• Before incision or when the surgeon requests the IOL, the circulating nurse shows the IOL box to the surgeon. The surgeon and circulating RN verify the IOL model, power and other calculation information, patient identification, and operative eye against the IOL Calculation Report as contained in the patient chart.
• The circulating nurse then repeats this procedure with the scrub nurse/technician (i.e. shows the IOL box and verbally states the model number and lens power).
• The scrub nurse/technician verbally states the model number and lens power as he/she passes the lens to the surgeon for implantation.
• The surgeon may elect to perform visual inspection of the IOL under the microscope for appropriateness and any lens defect or deposit.
• If there is a discrepancy, the surgeon reviews the IOL Calculation Report or ophthalmic history and exam and /or designated institute form.
• The circulating nurse puts the IOL labels on the IOL card, operative record/patient chart right after the surgeon implants the IOL. He or she documents the IOL verification procedure in the patient record.
Additional IOL implant processes Regent Surgical Health is having its centers focus on include:
1. The written order prior to day of surgery should include the surgical procedure, the operative eye, medications, and the IOL to be used.
2. If only one eye is to have surgery, the site must be marked by the surgeon before the patient enters the surgical suite. By placing a small dot on the outer aspect of the eye or cheek using a surgical marker, the team will be able to see the mark during the surgical prep and immediately before draping. I don’t recommend using tape to mark the correct eye as tape can fall off. Whatever process you use to mark the correct eye should be specific in the center's P&P and no exceptions should be made.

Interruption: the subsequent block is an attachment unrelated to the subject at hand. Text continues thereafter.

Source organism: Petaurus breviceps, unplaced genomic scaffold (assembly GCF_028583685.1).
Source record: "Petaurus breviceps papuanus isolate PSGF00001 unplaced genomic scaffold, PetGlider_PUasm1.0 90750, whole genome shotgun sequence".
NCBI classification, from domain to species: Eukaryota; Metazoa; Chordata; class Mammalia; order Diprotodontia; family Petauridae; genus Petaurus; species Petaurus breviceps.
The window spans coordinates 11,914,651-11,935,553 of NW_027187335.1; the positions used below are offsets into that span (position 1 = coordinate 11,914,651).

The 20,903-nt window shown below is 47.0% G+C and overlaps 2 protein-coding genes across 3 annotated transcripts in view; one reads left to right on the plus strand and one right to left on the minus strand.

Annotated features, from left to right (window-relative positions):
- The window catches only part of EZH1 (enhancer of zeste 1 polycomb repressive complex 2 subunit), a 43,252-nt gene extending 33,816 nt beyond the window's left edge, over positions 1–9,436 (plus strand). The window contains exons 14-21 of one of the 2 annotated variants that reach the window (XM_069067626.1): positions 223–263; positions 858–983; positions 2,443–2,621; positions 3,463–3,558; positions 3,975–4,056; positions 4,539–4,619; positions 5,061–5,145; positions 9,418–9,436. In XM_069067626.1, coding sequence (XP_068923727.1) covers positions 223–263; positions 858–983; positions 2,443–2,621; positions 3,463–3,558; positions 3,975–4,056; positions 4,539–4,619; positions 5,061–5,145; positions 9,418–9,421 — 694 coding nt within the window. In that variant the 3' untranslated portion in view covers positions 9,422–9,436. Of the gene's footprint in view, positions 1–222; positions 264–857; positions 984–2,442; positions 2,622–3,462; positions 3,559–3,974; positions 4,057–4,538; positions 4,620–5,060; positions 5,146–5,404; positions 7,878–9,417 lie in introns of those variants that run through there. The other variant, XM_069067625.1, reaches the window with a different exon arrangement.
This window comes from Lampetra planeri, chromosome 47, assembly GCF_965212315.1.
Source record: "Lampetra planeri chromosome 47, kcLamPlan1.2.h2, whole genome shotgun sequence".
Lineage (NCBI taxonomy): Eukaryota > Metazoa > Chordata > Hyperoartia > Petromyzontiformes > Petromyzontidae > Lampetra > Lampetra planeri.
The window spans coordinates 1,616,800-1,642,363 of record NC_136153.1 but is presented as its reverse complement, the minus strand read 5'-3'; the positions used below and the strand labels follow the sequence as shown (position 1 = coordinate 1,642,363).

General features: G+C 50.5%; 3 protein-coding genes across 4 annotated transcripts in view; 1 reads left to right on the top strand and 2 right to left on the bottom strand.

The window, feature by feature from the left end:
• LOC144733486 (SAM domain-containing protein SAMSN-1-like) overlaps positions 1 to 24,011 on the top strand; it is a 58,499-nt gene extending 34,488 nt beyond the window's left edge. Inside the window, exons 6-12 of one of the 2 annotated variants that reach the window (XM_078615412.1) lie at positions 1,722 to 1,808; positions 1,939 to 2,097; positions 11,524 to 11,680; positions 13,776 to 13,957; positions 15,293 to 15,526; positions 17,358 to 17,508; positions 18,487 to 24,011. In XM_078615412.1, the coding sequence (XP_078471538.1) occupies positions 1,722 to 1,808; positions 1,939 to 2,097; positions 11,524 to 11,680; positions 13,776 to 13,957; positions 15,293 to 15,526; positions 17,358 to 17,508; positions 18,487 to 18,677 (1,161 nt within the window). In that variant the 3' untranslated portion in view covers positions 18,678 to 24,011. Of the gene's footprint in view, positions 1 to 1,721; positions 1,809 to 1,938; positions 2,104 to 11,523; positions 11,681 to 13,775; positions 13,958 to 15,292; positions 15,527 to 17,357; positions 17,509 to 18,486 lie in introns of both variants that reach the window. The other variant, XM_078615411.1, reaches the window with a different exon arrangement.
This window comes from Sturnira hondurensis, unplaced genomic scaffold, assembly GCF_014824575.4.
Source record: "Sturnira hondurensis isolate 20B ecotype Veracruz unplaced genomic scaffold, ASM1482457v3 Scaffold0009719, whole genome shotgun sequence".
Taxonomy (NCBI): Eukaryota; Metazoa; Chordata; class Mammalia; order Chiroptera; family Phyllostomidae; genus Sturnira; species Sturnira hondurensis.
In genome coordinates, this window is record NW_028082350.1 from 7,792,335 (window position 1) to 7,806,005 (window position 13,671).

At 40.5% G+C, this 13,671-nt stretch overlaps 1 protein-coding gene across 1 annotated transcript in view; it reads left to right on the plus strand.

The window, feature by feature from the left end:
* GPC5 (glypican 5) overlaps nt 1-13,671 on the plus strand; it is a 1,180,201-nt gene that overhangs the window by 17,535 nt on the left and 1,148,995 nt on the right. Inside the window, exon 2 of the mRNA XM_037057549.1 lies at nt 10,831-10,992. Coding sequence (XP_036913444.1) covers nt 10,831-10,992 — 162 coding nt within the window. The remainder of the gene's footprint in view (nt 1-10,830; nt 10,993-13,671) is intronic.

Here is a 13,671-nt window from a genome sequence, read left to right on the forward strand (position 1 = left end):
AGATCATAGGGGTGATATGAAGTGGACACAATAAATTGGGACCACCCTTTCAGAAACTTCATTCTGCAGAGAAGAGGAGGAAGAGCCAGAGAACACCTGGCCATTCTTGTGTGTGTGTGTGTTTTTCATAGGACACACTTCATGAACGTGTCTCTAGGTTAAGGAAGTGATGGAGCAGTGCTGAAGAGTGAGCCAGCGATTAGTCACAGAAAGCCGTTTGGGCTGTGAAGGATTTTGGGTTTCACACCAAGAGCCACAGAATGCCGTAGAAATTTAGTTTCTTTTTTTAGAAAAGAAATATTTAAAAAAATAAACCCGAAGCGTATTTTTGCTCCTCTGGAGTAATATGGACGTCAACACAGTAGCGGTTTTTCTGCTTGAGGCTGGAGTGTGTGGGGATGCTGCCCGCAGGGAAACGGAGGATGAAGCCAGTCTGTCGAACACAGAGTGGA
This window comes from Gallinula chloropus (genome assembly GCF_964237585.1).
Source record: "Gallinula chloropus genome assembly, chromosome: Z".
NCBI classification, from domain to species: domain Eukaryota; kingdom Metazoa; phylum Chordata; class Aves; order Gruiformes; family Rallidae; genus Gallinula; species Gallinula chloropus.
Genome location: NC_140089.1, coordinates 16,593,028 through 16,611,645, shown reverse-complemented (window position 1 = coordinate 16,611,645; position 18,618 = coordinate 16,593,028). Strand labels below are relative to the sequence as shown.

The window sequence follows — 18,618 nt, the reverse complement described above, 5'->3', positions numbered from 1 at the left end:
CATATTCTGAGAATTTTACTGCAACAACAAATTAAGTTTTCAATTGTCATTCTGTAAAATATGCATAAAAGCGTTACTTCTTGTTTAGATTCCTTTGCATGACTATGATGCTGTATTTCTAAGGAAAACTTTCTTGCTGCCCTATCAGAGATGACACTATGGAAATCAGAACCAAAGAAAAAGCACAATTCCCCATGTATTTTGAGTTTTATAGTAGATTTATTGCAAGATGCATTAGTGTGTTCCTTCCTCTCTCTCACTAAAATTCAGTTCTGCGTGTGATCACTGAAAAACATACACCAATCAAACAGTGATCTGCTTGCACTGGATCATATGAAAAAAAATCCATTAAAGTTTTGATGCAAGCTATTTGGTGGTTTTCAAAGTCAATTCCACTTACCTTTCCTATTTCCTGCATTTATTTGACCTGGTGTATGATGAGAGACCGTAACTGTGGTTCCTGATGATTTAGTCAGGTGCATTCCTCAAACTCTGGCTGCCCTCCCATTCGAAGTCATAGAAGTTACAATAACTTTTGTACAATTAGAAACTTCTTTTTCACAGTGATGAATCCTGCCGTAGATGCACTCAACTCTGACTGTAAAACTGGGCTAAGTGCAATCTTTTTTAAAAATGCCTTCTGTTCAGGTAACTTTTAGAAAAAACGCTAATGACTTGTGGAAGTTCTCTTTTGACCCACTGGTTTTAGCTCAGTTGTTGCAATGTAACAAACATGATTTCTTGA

3. Time Out-The team along with the patient verify the proper eye is being prepped. All members of the surgical team actively participate in this. Any discrepancies or questions will result in a "Stop." It's important that the culture in the center enables the staff to speak up when they have a concern or question at any time.
4. Visual in the OR- Some form of written documentation available for the physician and the circulator that shows the patient’s name, the eye and the IOL power is visible in the OR. This can be written on the white board, an index card or a form.
Feel free to contact me for a copy of the Time Out form we're using at Regent Surgical Health centers or an example of an IOL-specific policy. We are all patient advocates and I am glad to share what I have learned over the years. I encourage all ASCs doing IOL implants to look at their current practice and consider adding an additional IOL verification "Time Out." Most ASC administrators likely assume this is part of the current time out, but the documented national data of wrong IOL implants shows this step is being missed.
1 American Academy of Ophthalmology, American Society of Ophthalmic Registered Nurses, American Association of Eye and Ear Hospitals. Minimizing wrong IOL placement: patient safety bulletin #2: A Joint Statement of the American Academy of Ophthalmology, the American Society of Ophthalmic Registered Nurses and the American Association of Eye and Ear Hospitals. [cited 2008 January 28]; Available from: http://www.aao.org/education/statements/safety/iol.cfm